We consider ourselves lucky to live along some of the most beautiful beaches in the world here on the Gulf Coast. To help protect the wildlife that lives on our shores, consider installing turtle glass windows and doors in your beach-front home.
Sharing the Beach with Sea Turtles
If you’re like us, you just can’t imagine living anywhere other Florida. A large factor in our love for this beautiful state is the easy access we have to world-class beaches. Indeed, living in a Florida beach house is a joy that many people dream of their whole life.
Our beaches are also home to many species of spectacular wildlife. In particular, sea turtles are drawn to our beaches to find their ancestral nesting sites. They travel the ocean currents for most of their lives, but eventually return to nest along the same stretch of sand from which they themselves were hatched.
Bright Light is Dangerous to Sea Turtles
When sea turtle eggs hatch in the warm summer months, the baby turtles dig their way out of the sand and head for the ocean. Normally, they are guided by the light of the moon to crawl to the ocean waves where they will hopefully grow to reproductive age and begin the cycle again. However, with the large number of homes and businesses that are now found along the beach, the turtles can become confused by the multiple sources of light.
When owners of ocean-front homes have lights on at night, standard windows and doors allow the light to shine through to the beach. Standard glass can also reflect light from any nearby fixtures or the light of the moon. Rather than using their limited energy to get to the water, the newly hatched turtles can exhaust themselves crawling towards these bright sources of light on the land. This leaves them drained and exposed to predators, and reduces the numbers of hatchlings that survive.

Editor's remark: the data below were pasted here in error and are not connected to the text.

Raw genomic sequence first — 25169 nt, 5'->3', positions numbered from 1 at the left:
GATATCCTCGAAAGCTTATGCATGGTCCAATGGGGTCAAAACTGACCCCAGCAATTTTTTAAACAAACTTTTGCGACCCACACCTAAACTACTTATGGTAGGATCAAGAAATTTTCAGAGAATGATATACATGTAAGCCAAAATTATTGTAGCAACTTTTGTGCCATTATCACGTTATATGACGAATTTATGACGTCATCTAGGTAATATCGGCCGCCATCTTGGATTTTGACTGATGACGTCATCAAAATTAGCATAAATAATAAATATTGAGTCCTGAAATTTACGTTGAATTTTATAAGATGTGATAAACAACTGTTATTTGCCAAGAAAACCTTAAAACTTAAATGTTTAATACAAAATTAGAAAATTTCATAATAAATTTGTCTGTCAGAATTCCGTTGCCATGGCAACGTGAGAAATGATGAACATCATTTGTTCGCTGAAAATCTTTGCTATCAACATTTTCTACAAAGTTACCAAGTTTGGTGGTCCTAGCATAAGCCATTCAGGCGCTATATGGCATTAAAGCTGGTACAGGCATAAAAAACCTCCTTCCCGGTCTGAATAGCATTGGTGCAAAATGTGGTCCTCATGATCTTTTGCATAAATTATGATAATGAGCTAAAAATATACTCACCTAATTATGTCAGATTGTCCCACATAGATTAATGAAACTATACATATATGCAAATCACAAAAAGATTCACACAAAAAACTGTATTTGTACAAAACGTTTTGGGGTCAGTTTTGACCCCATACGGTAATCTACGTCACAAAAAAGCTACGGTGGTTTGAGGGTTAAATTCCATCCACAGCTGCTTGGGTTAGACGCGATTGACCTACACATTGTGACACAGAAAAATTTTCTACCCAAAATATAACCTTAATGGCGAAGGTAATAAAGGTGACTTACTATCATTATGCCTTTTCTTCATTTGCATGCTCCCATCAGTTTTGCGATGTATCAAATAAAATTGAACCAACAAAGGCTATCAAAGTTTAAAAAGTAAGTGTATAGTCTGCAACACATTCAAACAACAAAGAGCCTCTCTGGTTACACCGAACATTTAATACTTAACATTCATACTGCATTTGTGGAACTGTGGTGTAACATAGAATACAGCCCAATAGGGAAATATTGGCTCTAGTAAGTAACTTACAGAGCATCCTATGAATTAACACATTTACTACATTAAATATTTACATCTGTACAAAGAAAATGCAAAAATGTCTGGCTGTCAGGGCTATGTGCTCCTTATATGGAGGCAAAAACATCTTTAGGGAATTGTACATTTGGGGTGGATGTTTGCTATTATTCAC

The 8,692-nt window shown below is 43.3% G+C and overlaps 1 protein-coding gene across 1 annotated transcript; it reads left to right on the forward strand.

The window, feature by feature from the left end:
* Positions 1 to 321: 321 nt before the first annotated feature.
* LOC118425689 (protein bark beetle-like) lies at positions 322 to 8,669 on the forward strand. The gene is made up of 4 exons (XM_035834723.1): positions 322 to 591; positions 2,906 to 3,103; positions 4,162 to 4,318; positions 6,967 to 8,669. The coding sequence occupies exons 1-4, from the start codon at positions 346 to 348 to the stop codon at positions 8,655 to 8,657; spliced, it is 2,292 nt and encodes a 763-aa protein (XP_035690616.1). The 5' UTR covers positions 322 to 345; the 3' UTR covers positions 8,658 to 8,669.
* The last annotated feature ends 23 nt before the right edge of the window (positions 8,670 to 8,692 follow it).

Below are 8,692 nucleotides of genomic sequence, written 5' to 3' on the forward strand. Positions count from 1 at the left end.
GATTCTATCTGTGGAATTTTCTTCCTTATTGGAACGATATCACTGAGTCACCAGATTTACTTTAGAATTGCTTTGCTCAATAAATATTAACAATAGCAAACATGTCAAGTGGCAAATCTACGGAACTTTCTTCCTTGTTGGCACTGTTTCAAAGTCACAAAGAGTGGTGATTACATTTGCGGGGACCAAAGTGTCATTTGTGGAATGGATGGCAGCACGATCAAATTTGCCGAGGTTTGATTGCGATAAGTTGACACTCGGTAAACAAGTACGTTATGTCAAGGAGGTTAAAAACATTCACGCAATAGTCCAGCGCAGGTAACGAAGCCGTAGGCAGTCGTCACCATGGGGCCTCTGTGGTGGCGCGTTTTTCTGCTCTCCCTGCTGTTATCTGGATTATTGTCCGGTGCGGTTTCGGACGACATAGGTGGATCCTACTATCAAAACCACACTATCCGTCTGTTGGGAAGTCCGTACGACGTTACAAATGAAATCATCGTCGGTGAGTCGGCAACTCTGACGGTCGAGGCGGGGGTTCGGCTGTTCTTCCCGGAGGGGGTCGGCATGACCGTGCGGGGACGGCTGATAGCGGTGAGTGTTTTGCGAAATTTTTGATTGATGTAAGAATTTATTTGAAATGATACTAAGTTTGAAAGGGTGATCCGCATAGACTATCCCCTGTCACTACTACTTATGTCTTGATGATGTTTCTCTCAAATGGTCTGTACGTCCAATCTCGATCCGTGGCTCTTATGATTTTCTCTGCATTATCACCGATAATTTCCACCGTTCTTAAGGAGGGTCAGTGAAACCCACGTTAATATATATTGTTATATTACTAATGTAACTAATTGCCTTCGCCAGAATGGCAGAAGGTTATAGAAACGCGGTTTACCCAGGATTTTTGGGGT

Keep the Beach Dark with Turtle Glass
To prevent this tragedy, many Florida counties have adopted regulations to limit the amount of light that falls on known and potential sea turtle nesting sites. Known as the Sea Turtle Protection Code, these regulations include a provision regarding the glass on beach-facing windows and doors.
To limit the light that reaches the beach, many people install what is commonly called “turtle glass” on ocean front openings. Treated with a special coating, turtle glass limits reflective glare from outside sources as well as how much light is transmitted through the glass from the interior. Specifically, turtle glass has a Visible Light Transmittance, or VLT, of 45% or less in the visible light spectrum.
Installing turtle glass on beach buildings not only keeps the turtles safe, but can help to keep your home cooler and prevent fading of interior furnishings, too!
Call Lee’s Glass to Learn More About Turtle Glass!
To find out more about the wildlife-preserving benefits of turtle glass, give a call to the specialists at Lee’s Glass & Window Works. We’ll explain the available options and provide you with a free estimate.